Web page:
This summer, Time Magazine featured a cover story on cosmetic plastic surgery and the aesthetic industry titled “Nip. Tuck. Or Else. Now everyone gets work done. Will you?” The article by Joel Stein detailed the changing attitudes this country has toward cosmetic procedures.
In the article, he marked a line at age 40. If you’re over 40, the article said, you may have heard your Mom and her friends maybe gossiping about a friend or neighbor who they thought “had some work done.” It was scandalous. Shameful. Psychologists at the time said those having cosmetic work were depressed and “suffered from clinically low self-esteem.”
But then Stein contrasted that mindset with the mindset of people who are under age 40, particularly those now in their early 20s. This age group holds a far different view of cosmetic treatments, more along the line of thinking, “What’s the big deal? Everybody could use a little help here and there.”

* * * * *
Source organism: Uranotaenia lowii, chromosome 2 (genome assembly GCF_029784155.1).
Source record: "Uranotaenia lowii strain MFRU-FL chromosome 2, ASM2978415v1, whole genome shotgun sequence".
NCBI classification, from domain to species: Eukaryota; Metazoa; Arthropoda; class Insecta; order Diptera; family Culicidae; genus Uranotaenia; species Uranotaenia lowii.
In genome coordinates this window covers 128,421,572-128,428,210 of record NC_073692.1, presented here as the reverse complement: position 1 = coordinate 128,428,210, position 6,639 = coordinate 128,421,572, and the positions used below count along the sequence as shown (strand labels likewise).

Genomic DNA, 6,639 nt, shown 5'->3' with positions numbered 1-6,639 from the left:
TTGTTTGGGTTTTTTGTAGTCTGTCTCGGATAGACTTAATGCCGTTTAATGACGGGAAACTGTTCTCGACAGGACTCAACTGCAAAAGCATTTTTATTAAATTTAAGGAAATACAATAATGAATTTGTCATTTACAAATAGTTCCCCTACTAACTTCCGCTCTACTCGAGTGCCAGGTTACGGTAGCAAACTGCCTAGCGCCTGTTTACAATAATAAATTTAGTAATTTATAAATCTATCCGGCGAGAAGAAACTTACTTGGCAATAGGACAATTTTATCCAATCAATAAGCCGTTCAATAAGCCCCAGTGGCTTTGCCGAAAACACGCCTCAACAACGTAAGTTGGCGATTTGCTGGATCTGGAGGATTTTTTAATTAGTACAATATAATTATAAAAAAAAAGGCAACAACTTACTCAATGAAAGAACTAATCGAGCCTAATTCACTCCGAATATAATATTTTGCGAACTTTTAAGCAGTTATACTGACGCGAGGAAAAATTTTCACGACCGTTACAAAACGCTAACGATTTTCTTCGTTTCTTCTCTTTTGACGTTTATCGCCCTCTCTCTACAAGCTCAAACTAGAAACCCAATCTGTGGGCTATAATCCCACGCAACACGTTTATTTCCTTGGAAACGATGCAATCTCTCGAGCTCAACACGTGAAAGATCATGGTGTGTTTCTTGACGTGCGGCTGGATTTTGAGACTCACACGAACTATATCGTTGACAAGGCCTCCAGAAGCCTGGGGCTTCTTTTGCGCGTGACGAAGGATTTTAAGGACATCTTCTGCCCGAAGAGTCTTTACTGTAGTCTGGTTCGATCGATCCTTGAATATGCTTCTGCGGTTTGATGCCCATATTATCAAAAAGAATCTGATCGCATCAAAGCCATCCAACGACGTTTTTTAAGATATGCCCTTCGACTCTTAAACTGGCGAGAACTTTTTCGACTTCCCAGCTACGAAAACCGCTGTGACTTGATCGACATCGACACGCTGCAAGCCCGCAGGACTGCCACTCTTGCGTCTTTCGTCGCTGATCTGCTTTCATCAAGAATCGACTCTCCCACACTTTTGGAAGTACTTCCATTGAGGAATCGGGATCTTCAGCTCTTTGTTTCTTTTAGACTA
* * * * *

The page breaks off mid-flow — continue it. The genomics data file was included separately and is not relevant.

In the article, Stein attributes the changing landscape of the aesthetic industry to a few factors: surgeons’ skills have become much more nuanced; reality shows have demystified the process; cosmetic options are widely available through doctors, dentists, and dermatologists; new procedures, such as laser skin resurfacing, don’t require surgery; procedures are cheaper and doctors created payment plans; thanks to social media we are all, to some degree, on the red carpet; and culture now celebrates a cosmetic procedure as doing something good for ourselves.
In 2014, 15 million cosmetic procedures were performed in the United States, a 13% increase from 2011, a 50% increase from 2000. $13 billion was spent. Five times as many of those procedures were non-surgical — 3.6 million Botox and other neuromodulator injections, 1.7 million filler injections among them.
What also has changed, according to the Time piece, is the income class of the average cosmetic procedure customer. In 2005, two thirds of cosmetic surgery patients made $60,000 or less. Gone are the days of only Beverly Hills or Park Avenue women having cosmetic treatments.
To read the full story, click this link, http://time.com/3926042/nip-tuck-or-else/,
Then, give Dr. Ip a call at his Newport Beach or New York offices; you’re in good company!